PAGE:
Monica Ponder, assistant professor of food science and technology in the College of Agriculture and Life Sciences, is looking at how and why spices become contaminated with Salmonella.
The biosecurity level 2 pilot plant will allow her to test large pieces of equipment used for drying spices like those used for industrial processing.
The 93,860-square-foot building has some equipment – including a mock deli set-up.
Ponder told FoodQualityNews.com that they are using strains isolated directly from spices and US outbreaks.
“In the new building we have a food safety pilot plant which we can use to study how foods are contaminated when firms bring in their process equipment," she said.
“If they are interested in pasteurization or spray drying we can work with the product and identify the contaminated product and help companies with their processes.
“The scale-up between the lab and the real world in food processing plants will enable us to have a safer food supply…including the capability to expand beyond lab scale to pilot plant experiments.”
Ponder was part of a team which put germs that form biofilms for self-protection in dry conditions under the spotlight to understand the benefits last year.
She’s studying how the pathogen travels through the supply chain tightly adhered to whole spices within biofilms.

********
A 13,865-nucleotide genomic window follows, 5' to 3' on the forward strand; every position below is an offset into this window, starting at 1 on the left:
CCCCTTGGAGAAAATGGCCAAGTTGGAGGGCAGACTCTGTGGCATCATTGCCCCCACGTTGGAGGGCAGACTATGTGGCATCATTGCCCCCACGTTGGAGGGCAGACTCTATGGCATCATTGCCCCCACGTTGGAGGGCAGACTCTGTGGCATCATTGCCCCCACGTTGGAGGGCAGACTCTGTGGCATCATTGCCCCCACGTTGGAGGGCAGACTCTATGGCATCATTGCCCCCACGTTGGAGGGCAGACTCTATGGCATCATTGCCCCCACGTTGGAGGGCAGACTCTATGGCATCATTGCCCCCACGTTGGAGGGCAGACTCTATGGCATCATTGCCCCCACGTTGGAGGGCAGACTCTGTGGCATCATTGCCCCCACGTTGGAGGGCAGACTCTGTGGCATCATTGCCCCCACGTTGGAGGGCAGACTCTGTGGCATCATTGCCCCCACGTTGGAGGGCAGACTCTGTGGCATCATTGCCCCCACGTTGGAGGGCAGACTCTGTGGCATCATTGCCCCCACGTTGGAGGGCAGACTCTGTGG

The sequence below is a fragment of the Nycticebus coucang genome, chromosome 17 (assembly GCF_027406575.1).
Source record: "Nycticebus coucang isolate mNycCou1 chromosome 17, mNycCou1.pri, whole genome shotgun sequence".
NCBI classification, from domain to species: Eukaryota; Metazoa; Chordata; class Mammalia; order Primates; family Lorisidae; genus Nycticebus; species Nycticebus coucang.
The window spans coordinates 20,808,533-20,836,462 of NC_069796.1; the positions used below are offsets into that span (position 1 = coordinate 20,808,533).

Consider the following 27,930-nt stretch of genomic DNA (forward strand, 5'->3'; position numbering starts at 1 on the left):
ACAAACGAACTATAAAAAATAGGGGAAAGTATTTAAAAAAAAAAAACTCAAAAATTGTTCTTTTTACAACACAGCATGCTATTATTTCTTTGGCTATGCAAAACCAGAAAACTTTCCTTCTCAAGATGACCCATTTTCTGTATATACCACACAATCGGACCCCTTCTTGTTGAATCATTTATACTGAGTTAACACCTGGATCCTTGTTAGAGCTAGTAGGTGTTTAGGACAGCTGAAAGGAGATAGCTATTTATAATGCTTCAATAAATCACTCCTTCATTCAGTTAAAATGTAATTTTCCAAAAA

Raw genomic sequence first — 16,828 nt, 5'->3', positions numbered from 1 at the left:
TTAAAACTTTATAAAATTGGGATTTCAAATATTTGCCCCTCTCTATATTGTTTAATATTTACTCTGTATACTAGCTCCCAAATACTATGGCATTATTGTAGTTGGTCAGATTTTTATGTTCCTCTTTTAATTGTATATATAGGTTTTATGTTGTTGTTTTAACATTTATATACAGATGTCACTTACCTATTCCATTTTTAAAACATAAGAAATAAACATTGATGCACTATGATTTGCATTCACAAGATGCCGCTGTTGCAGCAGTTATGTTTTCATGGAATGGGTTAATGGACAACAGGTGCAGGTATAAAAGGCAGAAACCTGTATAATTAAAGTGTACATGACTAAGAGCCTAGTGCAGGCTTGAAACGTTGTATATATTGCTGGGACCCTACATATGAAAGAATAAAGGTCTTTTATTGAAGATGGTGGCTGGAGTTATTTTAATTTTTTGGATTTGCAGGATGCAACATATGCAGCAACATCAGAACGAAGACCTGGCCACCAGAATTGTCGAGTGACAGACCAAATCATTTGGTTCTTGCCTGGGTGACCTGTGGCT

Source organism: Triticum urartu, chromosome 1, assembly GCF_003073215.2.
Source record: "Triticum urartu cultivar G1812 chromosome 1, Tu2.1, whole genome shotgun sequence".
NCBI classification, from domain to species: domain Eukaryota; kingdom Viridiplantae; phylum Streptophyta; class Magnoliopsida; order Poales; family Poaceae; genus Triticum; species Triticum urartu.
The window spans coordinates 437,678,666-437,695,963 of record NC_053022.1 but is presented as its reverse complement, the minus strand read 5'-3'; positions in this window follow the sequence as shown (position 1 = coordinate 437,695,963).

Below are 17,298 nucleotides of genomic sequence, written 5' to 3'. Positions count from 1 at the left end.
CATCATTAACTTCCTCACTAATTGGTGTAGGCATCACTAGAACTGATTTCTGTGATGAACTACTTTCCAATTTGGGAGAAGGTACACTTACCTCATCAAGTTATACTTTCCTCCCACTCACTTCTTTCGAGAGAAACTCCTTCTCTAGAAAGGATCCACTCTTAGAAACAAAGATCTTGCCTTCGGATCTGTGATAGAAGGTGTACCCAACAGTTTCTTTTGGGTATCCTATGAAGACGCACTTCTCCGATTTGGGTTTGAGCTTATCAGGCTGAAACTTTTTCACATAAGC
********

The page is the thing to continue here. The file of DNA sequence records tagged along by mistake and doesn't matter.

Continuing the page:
Biofilms formed during growth or during processing may improve survival of Salmonella by encasing it within layers of polysaccharides, protecting the cells.
While Salmonella isolated from spices and other low-moisture foods in disease outbreaks is lower than meat, the potency is much greater, indicating the lower moisture environments such as those where spices are processed tend to increase the virulence of the pathogen.
A project for Ponder and her team involves looking at biofilms and the effect of using ethylene oxide and steam as a treatment on whole black peppercorns.
“Hygiene and sanitation are challenges to determine how frequently to clean equipment and is it effective when you use disinfectant and sanitize," said Ponder.
“Cross contamination and sanitation needs to be understood to follow the spread of pathogens.”
“[The] black pepper outbreak in 2009 people didn’t think about low moisture foods and how organisms survive.
“Spices are a concern because they are often added as a seasoning after the critical control point such as heating or another thermal process and you could potentially be contaminating your product.”
Spices in USA
The US is one of the world’s largest spice importers, bringing in 326 kilotons in 2012 valued at $1.1bn.
Spices are typically grown in developing countries where opportunities for tainting the product from infected workers and pests are increased due to poorer sanitation practices.
There is minimal processing after harvest to destroy human pathogens, which presents a contamination risk from Salmonella because spices are frequently added to finished products.
The Food and Drug Administration (FDA) has completed a draft risk profile on pathogens and filth in spices due to outbreaks caused by the consumption of Salmonella-contaminated spices.
The agency said current pathogen control measures may not adequately protect public health.
Comments on the draft risk profile closed earlier this month.